The government has scrapped its plan to limit heads' pay to that of the Prime Minister from September, The TES can reveal.
In a climbdown, Education Secretary Michael Gove has conceded that a salary cap - which would currently be #163;142,500 - is too complex a move at short notice.
He has also bowed to pressure that he should not fast-track the introduction of a cap without the issue first being considered by the School Teachers' Review Body (STRB), which advises ministers on pay.
The STRB and teaching unions reacted angrily when Mr Gove suggested barring heads from earning more than the PM without carrying out a full consultation.
Anne Wright, STRB chair, warned Mr Gove that introducing the cap could have the unintended effect of "upward pay drift", with more heads being awarded the top rate.
In response, Mr Gove has written to the STRB informing it that he has put plans for a cap on hold.
"On balance I have concluded that there is a need to look further at the implementation of a limit as part of a wider review of leadership pay, in the context of the Government's policy on senior salaries in the public sector," he wrote. "As an interim measure I shall write to relevant bodies about the need to exercise senior pay restraint."
Mr Gove said he would issue a formal remit, including a "consideration of a limit on headteacher pay", to the STRB shortly.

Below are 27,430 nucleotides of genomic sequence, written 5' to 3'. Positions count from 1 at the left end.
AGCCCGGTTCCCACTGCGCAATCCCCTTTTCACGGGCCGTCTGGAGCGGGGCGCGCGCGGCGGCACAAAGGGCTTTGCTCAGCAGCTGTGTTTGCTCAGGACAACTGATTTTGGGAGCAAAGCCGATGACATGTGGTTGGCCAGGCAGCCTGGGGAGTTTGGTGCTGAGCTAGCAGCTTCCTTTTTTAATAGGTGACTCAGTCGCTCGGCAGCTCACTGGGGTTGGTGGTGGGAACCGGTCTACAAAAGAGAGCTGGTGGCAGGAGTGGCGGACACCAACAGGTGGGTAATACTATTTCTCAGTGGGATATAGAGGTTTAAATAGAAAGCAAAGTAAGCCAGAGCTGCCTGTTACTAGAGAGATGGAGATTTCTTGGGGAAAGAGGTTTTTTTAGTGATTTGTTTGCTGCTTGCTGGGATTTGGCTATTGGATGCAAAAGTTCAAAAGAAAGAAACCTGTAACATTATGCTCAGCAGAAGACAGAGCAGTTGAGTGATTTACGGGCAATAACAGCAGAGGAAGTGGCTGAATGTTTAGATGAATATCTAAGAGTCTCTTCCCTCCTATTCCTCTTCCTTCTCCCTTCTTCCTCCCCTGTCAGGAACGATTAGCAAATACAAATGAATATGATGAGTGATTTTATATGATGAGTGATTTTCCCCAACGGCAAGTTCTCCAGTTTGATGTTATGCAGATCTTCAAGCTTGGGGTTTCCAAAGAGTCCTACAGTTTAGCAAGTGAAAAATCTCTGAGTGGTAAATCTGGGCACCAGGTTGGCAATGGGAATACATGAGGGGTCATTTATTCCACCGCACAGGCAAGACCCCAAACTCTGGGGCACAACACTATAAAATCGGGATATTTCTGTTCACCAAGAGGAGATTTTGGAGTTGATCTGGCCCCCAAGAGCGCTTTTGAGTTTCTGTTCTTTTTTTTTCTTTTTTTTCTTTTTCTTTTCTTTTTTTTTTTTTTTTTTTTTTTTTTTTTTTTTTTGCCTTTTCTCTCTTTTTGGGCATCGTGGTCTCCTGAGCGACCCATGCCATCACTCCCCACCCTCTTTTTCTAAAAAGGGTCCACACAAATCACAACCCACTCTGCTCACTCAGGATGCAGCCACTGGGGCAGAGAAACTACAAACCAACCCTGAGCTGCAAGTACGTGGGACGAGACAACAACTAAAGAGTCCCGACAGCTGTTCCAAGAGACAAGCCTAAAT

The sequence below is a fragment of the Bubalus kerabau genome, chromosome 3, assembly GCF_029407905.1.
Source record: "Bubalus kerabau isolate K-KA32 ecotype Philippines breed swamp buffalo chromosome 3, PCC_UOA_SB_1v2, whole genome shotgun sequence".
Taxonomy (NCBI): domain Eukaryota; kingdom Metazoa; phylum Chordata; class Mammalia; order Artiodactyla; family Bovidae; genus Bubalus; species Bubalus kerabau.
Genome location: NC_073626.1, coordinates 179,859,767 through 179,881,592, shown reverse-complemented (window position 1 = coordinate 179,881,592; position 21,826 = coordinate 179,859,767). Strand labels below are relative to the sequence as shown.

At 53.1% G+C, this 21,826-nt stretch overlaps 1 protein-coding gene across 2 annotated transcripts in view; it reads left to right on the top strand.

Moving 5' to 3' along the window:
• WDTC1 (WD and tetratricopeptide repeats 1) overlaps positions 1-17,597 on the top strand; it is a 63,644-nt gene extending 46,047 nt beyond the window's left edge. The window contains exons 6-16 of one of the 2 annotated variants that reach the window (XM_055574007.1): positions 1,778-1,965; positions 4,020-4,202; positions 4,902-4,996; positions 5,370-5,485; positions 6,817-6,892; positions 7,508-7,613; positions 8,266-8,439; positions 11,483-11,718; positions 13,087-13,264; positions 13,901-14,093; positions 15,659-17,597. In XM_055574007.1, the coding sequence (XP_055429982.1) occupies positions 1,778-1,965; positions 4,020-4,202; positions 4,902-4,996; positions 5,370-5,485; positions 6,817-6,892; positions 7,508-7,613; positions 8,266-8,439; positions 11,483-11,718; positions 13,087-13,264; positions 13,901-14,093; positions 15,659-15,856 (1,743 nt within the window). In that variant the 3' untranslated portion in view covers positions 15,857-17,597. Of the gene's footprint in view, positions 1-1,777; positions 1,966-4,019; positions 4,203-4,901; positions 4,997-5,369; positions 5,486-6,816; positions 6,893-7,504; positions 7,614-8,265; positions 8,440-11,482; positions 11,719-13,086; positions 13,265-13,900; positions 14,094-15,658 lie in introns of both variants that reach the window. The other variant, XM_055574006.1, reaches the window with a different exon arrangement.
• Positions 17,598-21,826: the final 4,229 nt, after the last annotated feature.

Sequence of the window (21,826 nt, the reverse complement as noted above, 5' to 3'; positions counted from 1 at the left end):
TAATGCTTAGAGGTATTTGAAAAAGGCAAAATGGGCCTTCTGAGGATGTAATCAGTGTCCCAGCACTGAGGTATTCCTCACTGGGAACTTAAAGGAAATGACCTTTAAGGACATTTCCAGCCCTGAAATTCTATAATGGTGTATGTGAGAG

The proposal for a cap comes after a period of rapid growth in heads' pay prompted by the expansion of academies and the numbers of executive heads running more than one school.
Academies are free to set salaries outside national pay scales, but the Government is keen for any limit to be applied to academies as well.
Martin Freedman, head of pay at the Association of Teachers and Lecturers, said: "We are pleased that Michael Gove has listened to reason and want to work with him on leadership pay.
"In principle a cap is worth looking at, but it will depend on how it is implemented and how it relates to other teachers' pay. The current situation is that governing bodies can go over the top of the scale by an infinite amount, which is not a position we support. To have ignored the STRB on this issue would have set a very bad precedent."
John Dunford, general secretary of the Association of School and College Leaders, said: "It's right and proper that the STRB should consider headteacher pay in the context of a wider review of school leadership, which it has been wanting to do for some time.
"Artificial caps will almost always create difficulties somewhere. We have to make sure headteachers can be properly rewarded, especially when they are taking on the leadership of several difficult schools.
"But my main concern is that the discussion of the top-end headteacher salaries disguises the fact that heads of average size schools of 1,000 pupils, with huge responsibilities, are by no means overpaid."